Rockview State Police recently filed a charge Public Drunkenness before a Centre County district court against a Bellefonte woman after they found her walking topless near the State College Nittany Mall. The police stopped the woman to investigate, and they came to the conclusion that she was under the influence of bath salts. She was later sent to the Mount Nittany Medical Center for evaluation.
Public Drunkenness Covers Intoxciation By Both Drugs & Alcohol
Some people wonder how a person can be charged with Public Drunkenness when the person was not drunk or under the influence of alcohol. While the stereotypical case of Public Drunkenness involves an intoxicated, underage Penn State student stumbling across campus to reach the dorms, the Public Drunkenness charge in Pennsylvania is actually covers "drunkenness" or intoxication due to the use of both drugs and alcohol. A charge of Public Drunkenness, found in section 5505 of the Pennsylvania Crimes Code, prohibits a person from appearing in a public place while under the influence of alcohol or drugs to the extent that the person poses a danger to health, safety, or causes a public inconvenience.
Severe Penalties for State College Public Drunkenness Charge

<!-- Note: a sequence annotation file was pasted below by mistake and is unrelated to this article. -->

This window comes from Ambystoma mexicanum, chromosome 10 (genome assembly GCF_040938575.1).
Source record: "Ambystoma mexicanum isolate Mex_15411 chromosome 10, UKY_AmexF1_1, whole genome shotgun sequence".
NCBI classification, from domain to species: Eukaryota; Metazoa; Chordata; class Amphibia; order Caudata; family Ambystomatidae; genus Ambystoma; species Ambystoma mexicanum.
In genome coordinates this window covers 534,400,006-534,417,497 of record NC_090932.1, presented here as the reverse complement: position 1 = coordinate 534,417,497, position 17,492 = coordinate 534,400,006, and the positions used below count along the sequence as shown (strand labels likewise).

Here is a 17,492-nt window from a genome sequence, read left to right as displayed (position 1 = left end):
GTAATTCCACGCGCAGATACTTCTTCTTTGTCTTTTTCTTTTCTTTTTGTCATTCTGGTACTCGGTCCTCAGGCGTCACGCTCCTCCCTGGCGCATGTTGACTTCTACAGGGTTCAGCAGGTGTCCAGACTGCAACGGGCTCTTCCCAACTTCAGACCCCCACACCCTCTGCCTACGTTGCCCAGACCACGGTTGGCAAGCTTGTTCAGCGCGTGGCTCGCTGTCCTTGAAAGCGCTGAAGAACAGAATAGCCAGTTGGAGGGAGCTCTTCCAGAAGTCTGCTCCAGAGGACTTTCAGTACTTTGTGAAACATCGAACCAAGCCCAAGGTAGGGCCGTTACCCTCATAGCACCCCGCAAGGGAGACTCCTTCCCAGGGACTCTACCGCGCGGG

Senator Jake Corman, the representative covering State College and Penn State University, recently sponsored a bill that was recently signed into law that increased the maximum penalties permitted for a conviction of Public Drunkenness and Underage Drinking. In the past, Public Drunkenness, a non-traffic summary offense, had a maximum sentence of 90 days incarceration and a $300.00 fine. After the amendment becomes effective, the maximum fine for Public Drunkenness increases to $1,000.00, which is more severe than the mandatory minimum fines for most first offenses of DUI. As a State College criminal defense lawyer that represents many Penn State students that have been charged with Underage Drinking and Public Drunkenness, I am very disappointed that a person charged with a summary violation for drinking underage could receive a more severe penalty than a person that was drunk and chose to get behind the wheel of a car. This is a situation in which the law simply doesn't make sense.